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Don’t bother reading the recent Fed minutes. I’ll save you the trouble. All of the Fed speak in there about the economy and inflation is meaningless. As I outlined last month (see “Stock Market Tail Wags Fed Dog”), the main determinant of Fed policy in recent years has not been economic data but the short-term machinations of the stock market.
During the recent five day decline of 4% in the S&P 500, we saw this yet again. The Fed Funds futures curve immediately moved from predicting the first rate hike in July out to September.
What if the current decline continues, and the S&P 500 pulls back 10%? We should expect the Futures curve to move out further, with the first rate hike occurring in October or December of 2015.
And if we see a more lasting decline this year that mirrors 2010 (-17%) and 2011 (-21%) after the end of QE1 and QE2? Rate hikes will likely be put on hold until 2016 or later.
As for the economic cover at that point, the Fed will have plenty of excuses to work with, from slowing Europe and recessionary Japan to credit concerns in Emerging Markets.
They can also point to global “deflationary pressures” with breakeven inflation rates at their lowest level since 2009.
On the leading indicator front, they can point to the recent U.S. Composite PMI showing its slowest rate of growth in 14 months.
As crazy as it seems after six years of 0% rates, a few months from now we may not be talking about the first Fed rate hike but instead QE4.
But everyone is still saying the Fed will raise rates by the middle of the year. Right, and they said rate hikes were coming back in 2010, 2011, and 2012 too before the stock market declined. Then the dovish statements from Fed officials ensued and expectations quickly changed. We are already seeing this today after only a 4% decline with Charles Evans (Chicago Fed President) saying a move to tighten too soon would be a “catastrophe.”
To believe that the Fed will raise rates by July is to believe that stocks will not suffer a meaningful correction between now and then. That may indeed happen but if it doesn’t and stocks go down, the playbook has been clear: a more dovish Fed, a continuation of 0% policy, and perhaps another round of QE.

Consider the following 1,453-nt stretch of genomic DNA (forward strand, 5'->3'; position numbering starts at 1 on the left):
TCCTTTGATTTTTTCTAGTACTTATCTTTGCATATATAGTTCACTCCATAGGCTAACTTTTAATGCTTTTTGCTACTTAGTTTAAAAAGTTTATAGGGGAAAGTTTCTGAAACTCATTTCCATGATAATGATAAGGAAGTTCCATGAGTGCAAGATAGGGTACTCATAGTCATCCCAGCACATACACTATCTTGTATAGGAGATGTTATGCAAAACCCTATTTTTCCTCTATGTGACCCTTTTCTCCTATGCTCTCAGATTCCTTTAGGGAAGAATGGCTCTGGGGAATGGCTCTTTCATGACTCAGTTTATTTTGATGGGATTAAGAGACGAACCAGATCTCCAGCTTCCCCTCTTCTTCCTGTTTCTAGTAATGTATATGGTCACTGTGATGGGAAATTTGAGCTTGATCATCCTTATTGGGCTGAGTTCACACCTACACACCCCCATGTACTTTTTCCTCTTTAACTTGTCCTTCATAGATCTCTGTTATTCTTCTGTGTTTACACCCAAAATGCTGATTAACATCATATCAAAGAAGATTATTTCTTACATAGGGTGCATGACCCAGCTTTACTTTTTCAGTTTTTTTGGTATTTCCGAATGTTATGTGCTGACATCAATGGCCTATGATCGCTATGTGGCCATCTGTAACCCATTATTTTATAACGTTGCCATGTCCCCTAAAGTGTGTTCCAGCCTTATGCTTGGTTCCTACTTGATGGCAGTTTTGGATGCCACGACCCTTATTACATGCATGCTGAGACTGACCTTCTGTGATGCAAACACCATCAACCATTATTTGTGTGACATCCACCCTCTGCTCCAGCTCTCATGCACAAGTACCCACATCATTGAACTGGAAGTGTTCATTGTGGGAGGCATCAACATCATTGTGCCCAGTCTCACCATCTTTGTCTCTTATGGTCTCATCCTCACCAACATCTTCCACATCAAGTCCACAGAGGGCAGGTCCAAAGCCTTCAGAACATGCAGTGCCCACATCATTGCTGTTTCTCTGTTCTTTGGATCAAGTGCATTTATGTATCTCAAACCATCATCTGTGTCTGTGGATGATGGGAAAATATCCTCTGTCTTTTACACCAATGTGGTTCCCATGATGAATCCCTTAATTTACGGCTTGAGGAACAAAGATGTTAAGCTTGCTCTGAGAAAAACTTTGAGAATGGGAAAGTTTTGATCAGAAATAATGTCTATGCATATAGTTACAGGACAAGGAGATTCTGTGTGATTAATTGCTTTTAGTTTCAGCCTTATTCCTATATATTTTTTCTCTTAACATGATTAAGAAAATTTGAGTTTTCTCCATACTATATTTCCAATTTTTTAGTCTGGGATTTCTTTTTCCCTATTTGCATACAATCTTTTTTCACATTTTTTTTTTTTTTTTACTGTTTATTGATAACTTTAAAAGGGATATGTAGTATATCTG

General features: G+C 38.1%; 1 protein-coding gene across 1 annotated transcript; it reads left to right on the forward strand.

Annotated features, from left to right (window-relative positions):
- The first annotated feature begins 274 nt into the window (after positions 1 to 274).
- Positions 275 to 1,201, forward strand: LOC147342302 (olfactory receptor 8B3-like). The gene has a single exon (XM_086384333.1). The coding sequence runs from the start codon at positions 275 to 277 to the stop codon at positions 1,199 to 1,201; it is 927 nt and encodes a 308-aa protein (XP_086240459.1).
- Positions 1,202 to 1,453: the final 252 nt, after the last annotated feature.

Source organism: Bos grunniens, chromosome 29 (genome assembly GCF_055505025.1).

This writing is for informational purposes only and does not constitute an offer to sell, a solicitation to buy, or a recommendation regarding any securities transaction, or as an offer to provide advisory or other services by Pension Partners, LLC in any jurisdiction in which such offer, solicitation, purchase or sale would be unlawful under the securities laws of such jurisdiction. The information contained in this writing should not be construed as financial or investment advice on any subject matter. Pension Partners, LLC expressly disclaims all liability in respect to actions taken based on any or all of the information on this writing.
Charlie Bilello is the Director of Research at Pension Partners, LLC, an investment advisor that manages mutual funds and separate accounts. He is the co-author of two award-winning research papers in 2014 on Intermarket Analysis and investing. Mr. Bilello is responsible for strategy development, investment research and communicating the firm’s investment themes and portfolio positioning to clients. Prior to joining Pension Partners, he was the Managing Member of Momentum Global Advisors, an institutional investment research firm. Previously, Mr. Bilello held positions as an Equity and Hedge Fund Analyst at billion dollar alternative investment firms, giving him unique insights into portfolio construction and asset allocation.
Mr. Bilello holds a J.D. and M.B.A. in Finance and Accounting from Fordham University and a B.A. in Economics from Binghamton University. He is a Chartered Market Technician (CMT) and a Member of the Market Technicians Association. Mr. Bilello also holds the Certified Public Accountant (CPA) certificate.
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